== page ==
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Kayla's Morning Kickstart

**Russia and Turkey

The Russian and Turkish Presidents met yesterday to make a deal over Syria's civil war. The two agreed that the border between Turkey and Northern Syria will be an 18-mile "safe zone" which Kurdish forces will stay out of, policed by Russian and Turkish military. This meeting made it clear that neither nation wants the US involved in Syria any longer. After the removal of US troops from the area, Russia will be the Kurds' new protector in the area.

Hong Kong protests continue

The murder suspect whose case sparked ongoing protests in Hong Kong has been released on minor charges. Chan Tong-Kai admitted to killing his girlfriend in Taiwan in 2018, but Taiwan and Hong Kong have no extradition agreement. Officials in Hong Kong can't charge Chan with murder, so he has been charged with smaller crimes, such as thefts related to the murder. Since the start, protests have escalated, affecting the NBA and trade agreements. Chan has agreed to turn himself in to Taiwanese authorities. That exchange would be another political Jenga.

**ExxonMobil Trial

Energy giant ExxonMobil is on trial this week for allegedly misleading investors about the impact of climate change regulations on its operations. The New York attorney general claims the alleged fraud may have cost investors $1.6 billion. The suit says ExxonMobil knew the cost of regulations but changed the numbers. The former US Secretary of State Rex Tillerson was the CEO of ExxonMobil during the years in question and is expected to testify in the trial.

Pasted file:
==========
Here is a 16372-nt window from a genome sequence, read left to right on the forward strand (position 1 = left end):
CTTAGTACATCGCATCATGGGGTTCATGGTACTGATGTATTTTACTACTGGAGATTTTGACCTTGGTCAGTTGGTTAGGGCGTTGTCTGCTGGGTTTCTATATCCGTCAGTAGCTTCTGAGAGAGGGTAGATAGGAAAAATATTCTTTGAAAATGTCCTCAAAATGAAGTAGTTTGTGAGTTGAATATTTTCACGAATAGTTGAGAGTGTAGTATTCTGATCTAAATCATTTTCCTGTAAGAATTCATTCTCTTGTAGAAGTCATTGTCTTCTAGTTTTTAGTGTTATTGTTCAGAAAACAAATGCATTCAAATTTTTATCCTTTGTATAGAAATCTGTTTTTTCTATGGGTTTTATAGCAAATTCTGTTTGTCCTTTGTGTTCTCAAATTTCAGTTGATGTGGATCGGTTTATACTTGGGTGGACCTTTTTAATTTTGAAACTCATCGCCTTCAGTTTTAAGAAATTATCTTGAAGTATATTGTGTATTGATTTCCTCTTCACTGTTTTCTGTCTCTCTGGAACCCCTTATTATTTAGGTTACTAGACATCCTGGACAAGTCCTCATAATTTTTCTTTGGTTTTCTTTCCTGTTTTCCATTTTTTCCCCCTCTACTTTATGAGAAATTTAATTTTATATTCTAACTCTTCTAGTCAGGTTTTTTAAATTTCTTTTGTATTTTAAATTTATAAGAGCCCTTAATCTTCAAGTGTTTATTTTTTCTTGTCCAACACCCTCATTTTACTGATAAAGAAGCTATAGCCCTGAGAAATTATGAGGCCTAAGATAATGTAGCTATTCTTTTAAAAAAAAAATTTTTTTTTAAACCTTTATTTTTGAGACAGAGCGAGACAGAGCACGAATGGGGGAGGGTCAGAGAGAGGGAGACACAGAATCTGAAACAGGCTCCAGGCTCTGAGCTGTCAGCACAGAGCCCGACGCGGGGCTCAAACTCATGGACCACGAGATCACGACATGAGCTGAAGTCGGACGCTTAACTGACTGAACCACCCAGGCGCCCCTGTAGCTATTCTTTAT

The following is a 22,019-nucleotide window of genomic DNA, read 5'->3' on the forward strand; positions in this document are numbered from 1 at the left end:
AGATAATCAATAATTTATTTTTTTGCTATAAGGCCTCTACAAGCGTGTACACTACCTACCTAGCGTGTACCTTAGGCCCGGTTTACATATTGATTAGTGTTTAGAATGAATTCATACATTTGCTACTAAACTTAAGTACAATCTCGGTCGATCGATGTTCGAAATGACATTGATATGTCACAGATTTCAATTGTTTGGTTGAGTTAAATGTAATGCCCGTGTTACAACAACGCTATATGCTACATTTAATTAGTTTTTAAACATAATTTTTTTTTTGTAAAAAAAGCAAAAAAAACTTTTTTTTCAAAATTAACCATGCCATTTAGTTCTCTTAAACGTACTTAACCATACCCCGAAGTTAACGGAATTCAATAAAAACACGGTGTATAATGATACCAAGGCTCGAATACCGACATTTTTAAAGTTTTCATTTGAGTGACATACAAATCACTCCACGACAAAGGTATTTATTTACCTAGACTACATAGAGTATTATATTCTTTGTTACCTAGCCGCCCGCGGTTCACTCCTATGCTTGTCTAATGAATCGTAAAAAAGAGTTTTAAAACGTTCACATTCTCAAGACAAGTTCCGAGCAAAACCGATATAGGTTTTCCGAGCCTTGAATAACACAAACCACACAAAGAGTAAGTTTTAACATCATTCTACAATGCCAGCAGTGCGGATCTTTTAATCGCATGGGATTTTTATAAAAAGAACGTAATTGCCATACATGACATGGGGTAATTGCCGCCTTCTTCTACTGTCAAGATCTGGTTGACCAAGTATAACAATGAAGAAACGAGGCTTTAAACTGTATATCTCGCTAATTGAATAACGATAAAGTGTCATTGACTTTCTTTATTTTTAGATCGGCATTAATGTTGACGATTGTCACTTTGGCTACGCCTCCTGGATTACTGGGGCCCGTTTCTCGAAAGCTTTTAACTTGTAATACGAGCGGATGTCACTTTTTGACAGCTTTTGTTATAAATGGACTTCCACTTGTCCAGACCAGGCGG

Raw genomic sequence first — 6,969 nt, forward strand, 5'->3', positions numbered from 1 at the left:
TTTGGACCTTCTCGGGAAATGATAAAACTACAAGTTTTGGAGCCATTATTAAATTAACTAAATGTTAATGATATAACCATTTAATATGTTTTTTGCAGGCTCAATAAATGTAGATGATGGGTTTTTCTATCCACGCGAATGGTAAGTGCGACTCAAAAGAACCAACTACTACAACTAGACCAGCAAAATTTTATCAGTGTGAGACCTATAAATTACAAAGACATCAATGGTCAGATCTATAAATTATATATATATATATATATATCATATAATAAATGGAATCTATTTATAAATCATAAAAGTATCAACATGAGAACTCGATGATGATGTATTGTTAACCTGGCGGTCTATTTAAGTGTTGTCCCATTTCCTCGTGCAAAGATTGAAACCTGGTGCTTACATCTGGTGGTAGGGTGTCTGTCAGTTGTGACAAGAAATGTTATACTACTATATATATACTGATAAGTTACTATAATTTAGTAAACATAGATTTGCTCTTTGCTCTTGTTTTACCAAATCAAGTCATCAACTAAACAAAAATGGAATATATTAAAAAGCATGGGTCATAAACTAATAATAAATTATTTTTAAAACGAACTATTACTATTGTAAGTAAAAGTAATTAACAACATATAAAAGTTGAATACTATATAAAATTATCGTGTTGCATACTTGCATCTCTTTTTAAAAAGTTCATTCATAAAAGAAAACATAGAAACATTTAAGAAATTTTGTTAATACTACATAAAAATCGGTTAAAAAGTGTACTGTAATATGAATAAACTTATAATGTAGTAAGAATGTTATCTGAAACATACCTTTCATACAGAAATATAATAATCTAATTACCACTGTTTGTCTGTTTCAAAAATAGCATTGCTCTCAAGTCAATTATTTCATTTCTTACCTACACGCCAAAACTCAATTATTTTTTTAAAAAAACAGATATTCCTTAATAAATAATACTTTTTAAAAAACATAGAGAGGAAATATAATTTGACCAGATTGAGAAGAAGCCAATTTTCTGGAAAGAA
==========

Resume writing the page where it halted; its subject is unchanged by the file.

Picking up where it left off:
Taylor Versus Sondland

Bill Taylor, top US diplomat in Ukraine, informed a committee yesterday that military aid sent to Ukraine would depend on a probe into the 2016 election and Democratic candidate Joe Biden. Seemingly, this testimony makes everything all the more confusing. It contradicts US Ambassador to the European Union Gordon Sondlond's from last week. Democrats will consider bringing Sondland back for more questions.

Chicago teachers stay on strike

Wednesday will be the fifth day of a massive teacher strike in Chicago. The union has asked for higher pay and smaller class sizes. The city stands by the fact that they aren't financially able to meet those demands. In the meantime, the schools are staffed by non-union employees, busses are offering free transit to students during the day and centers are offering free admission to students.

** indicates stories that can be heard live on 90.3-FM The Hawk

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